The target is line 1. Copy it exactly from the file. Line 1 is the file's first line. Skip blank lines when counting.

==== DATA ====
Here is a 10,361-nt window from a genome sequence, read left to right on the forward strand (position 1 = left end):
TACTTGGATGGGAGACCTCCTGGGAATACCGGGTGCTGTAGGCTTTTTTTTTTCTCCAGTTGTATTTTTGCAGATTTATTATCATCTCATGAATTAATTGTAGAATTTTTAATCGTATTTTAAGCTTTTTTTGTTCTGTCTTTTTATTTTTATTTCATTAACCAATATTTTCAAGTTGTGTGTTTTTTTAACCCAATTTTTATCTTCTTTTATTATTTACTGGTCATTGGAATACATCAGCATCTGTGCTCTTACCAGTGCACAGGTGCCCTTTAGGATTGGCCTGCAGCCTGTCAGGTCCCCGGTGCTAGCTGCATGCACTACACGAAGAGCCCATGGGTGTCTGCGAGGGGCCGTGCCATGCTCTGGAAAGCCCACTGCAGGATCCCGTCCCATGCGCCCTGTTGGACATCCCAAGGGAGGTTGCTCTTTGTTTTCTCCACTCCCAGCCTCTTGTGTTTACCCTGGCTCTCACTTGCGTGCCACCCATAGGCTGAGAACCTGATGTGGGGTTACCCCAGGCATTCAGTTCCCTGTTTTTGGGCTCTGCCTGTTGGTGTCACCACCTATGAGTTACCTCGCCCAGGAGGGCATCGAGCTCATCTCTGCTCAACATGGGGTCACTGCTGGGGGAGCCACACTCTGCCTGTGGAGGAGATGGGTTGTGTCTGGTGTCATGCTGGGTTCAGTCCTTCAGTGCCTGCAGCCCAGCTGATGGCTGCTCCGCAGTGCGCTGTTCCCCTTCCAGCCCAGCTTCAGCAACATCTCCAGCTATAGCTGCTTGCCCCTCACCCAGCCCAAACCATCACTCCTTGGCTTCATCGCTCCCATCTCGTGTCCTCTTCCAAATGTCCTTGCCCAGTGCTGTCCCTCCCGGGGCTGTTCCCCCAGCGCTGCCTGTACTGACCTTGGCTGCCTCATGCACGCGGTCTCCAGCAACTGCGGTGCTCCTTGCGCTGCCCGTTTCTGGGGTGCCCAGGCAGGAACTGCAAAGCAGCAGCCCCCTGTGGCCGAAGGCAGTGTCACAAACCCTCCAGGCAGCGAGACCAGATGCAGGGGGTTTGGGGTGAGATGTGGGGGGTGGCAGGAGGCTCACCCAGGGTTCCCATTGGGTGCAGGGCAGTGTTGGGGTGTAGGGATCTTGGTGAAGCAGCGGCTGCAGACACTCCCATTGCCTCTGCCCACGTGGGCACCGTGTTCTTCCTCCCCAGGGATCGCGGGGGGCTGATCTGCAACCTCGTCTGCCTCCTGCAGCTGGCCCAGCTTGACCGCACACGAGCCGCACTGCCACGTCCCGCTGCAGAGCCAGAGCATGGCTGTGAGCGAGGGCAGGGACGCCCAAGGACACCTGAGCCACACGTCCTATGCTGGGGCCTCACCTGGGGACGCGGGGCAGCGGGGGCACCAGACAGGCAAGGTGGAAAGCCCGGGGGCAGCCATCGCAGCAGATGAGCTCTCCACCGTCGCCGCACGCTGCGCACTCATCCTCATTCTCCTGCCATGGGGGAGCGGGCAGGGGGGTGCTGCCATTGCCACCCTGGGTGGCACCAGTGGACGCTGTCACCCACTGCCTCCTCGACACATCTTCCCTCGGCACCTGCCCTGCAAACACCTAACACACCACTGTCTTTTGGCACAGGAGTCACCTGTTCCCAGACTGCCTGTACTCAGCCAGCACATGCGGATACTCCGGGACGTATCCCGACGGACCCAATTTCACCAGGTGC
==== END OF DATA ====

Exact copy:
Here is a 10,361-nt window from a genome sequence, read left to right on the forward strand (position 1 = left end):